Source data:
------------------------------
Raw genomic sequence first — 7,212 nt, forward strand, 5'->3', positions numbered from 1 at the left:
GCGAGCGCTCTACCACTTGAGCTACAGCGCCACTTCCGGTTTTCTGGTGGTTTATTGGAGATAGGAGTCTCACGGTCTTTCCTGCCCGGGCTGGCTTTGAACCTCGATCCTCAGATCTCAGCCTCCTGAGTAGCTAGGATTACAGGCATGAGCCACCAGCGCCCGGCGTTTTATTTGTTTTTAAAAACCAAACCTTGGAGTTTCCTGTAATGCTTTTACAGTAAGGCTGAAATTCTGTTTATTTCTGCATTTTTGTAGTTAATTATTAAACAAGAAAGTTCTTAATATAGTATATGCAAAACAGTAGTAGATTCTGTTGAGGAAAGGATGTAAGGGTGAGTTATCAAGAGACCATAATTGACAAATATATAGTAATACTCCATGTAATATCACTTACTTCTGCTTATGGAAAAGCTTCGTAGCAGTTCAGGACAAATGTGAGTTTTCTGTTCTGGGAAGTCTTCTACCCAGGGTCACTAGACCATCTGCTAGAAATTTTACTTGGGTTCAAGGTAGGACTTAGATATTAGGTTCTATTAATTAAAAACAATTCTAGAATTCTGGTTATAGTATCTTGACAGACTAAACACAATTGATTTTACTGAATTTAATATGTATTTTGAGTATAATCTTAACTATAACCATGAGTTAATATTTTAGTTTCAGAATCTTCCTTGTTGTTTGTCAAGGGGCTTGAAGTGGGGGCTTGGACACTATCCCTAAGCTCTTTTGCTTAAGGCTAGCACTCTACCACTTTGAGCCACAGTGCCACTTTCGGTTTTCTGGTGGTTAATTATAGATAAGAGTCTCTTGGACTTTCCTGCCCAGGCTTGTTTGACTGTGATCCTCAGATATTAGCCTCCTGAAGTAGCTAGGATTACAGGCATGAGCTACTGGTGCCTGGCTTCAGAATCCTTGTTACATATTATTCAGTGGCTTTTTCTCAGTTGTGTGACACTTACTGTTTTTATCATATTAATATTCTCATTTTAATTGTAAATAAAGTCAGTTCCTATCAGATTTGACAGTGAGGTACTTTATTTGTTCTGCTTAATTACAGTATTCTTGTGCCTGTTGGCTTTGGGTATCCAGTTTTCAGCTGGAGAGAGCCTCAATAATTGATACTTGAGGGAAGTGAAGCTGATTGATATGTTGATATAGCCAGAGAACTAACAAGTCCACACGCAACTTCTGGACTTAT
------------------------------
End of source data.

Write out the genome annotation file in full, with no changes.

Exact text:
Raw genomic sequence first — 7,212 nt, forward strand, 5'->3', positions numbered from 1 at the left:
GCGAGCGCTCTACCACTTGAGCTACAGCGCCACTTCCGGTTTTCTGGTGGTTTATTGGAGATAGGAGTCTCACGGTCTTTCCTGCCCGGGCTGGCTTTGAACCTCGATCCTCAGATCTCAGCCTCCTGAGTAGCTAGGATTACAGGCATGAGCCACCAGCGCCCGGCGTTTTATTTGTTTTTAAAAACCAAACCTTGGAGTTTCCTGTAATGCTTTTACAGTAAGGCTGAAATTCTGTTTATTTCTGCATTTTTGTAGTTAATTATTAAACAAGAAAGTTCTTAATATAGTATATGCAAAACAGTAGTAGATTCTGTTGAGGAAAGGATGTAAGGGTGAGTTATCAAGAGACCATAATTGACAAATATATAGTAATACTCCATGTAATATCACTTACTTCTGCTTATGGAAAAGCTTCGTAGCAGTTCAGGACAAATGTGAGTTTTCTGTTCTGGGAAGTCTTCTACCCAGGGTCACTAGACCATCTGCTAGAAATTTTACTTGGGTTCAAGGTAGGACTTAGATATTAGGTTCTATTAATTAAAAACAATTCTAGAATTCTGGTTATAGTATCTTGACAGACTAAACACAATTGATTTTACTGAATTTAATATGTATTTTGAGTATAATCTTAACTATAACCATGAGTTAATATTTTAGTTTCAGAATCTTCCTTGTTGTTTGTCAAGGGGCTTGAAGTGGGGGCTTGGACACTATCCCTAAGCTCTTTTGCTTAAGGCTAGCACTCTACCACTTTGAGCCACAGTGCCACTTTCGGTTTTCTGGTGGTTAATTATAGATAAGAGTCTCTTGGACTTTCCTGCCCAGGCTTGTTTGACTGTGATCCTCAGATATTAGCCTCCTGAAGTAGCTAGGATTACAGGCATGAGCTACTGGTGCCTGGCTTCAGAATCCTTGTTACATATTATTCAGTGGCTTTTTCTCAGTTGTGTGACACTTACTGTTTTTATCATATTAATATTCTCATTTTAATTGTAAATAAAGTCAGTTCCTATCAGATTTGACAGTGAGGTACTTTATTTGTTCTGCTTAATTACAGTATTCTTGTGCCTGTTGGCTTTGGGTATCCAGTTTTCAGCTGGAGAGAGCCTCAATAATTGATACTTGAGGGAAGTGAAGCTGATTGATATGTTGATATAGCCAGAGAACTAACAAGTCCACACGCAACTTCTGGACTTAT